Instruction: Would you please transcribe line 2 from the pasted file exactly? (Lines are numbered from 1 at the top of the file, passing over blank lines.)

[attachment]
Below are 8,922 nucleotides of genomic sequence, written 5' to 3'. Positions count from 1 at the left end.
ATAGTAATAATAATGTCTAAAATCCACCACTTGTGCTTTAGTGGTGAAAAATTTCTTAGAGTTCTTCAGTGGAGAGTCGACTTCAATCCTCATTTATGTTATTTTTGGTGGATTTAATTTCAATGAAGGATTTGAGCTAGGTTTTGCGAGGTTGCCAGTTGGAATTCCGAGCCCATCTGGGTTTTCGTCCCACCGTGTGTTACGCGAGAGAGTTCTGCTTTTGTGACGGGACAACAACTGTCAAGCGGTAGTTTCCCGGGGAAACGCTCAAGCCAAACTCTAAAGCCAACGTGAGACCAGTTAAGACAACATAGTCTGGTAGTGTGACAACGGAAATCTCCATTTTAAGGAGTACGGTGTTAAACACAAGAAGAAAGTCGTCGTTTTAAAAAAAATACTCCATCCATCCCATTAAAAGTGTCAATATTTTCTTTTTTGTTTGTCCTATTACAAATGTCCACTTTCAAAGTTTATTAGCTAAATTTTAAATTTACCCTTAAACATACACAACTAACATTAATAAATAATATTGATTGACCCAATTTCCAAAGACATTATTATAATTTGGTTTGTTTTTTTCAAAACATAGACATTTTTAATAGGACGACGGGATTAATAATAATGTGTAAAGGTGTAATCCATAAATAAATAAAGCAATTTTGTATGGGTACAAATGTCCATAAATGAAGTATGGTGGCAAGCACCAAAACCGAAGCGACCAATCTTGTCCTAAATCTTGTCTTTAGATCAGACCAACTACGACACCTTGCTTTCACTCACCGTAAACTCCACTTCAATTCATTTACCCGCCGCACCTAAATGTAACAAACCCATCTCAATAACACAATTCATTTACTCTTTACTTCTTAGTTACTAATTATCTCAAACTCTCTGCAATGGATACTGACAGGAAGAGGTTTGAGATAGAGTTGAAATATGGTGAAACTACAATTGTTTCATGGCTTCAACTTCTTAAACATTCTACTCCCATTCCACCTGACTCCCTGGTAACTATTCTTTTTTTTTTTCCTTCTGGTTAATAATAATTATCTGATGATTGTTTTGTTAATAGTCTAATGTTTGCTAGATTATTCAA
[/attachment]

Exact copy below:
ATAGTAATAATAATGTCTAAAATCCACCACTTGTGCTTTAGTGGTGAAAAATTTCTTAGAGTTCTTCAGTGGAGAGTCGACTTCAATCCTCATTTATGTTATTTTTGGTGGATTTAATTTCAATGAAGGATTTGAGCTAGGTTTTGCGAGGTTGCCAGTTGGAATTCCGAGCCCATCTGGGTTTTCGTCCCACCGTGTGTTACGCGAGAGAGTTCTGCTTTTGTGACGGGACAACAACTGTCAAGCGGTAGTTTCCCGGGGAAACGCTCAAGCCAAACTCTAAAGCCAACGTGAGACCAGTTAAGACAACATAGTCTGGTAGTGTGACAACGGAAATCTCCATTTTAAGGAGTACGGTGTTAAACACAAGAAGAAAGTCGTCGTTTTAAAAAAAATACTCCATCCATCCCATTAAAAGTGTCAATATTTTCTTTTTTGTTTGTCCTATTACAAATGTCCACTTTCAAAGTTTATTAGCTAAATTTTAAATTTACCCTTAAACATACACAACTAACATTAATAAATAATATTGATTGACCCAATTTCCAAAGACATTATTATAATTTGGTTTGTTTTTTTCAAAACATAGACATTTTTAATAGGACGACGGGATTAATAATAATGTGTAAAGGTGTAATCCATAAATAAATAAAGCAATTTTGTATGGGTACAAATGTCCATAAATGAAGTATGGTGGCAAGCACCAAAACCGAAGCGACCAATCTTGTCCTAAATCTTGTCTTTAGATCAGACCAACTACGACACCTTGCTTTCACTCACCGTAAACTCCACTTCAATTCATTTACCCGCCGCACCTAAATGTAACAAACCCATCTCAATAACACAATTCATTTACTCTTTACTTCTTAGTTACTAATTATCTCAAACTCTCTGCAATGGATACTGACAGGAAGAGGTTTGAGATAGAGTTGAAATATGGTGAAACTACAATTGTTTCATGGCTTCAACTTCTTAAACATTCTACTCCCATTCCACCTGACTCCCTGGTAACTATTCTTTTTTTTTTTCCTTCTGGTTAATAATAATTATCTGATGATTGTTTTGTTAATAGTCTAATGTTTGCTAGATTATTCAA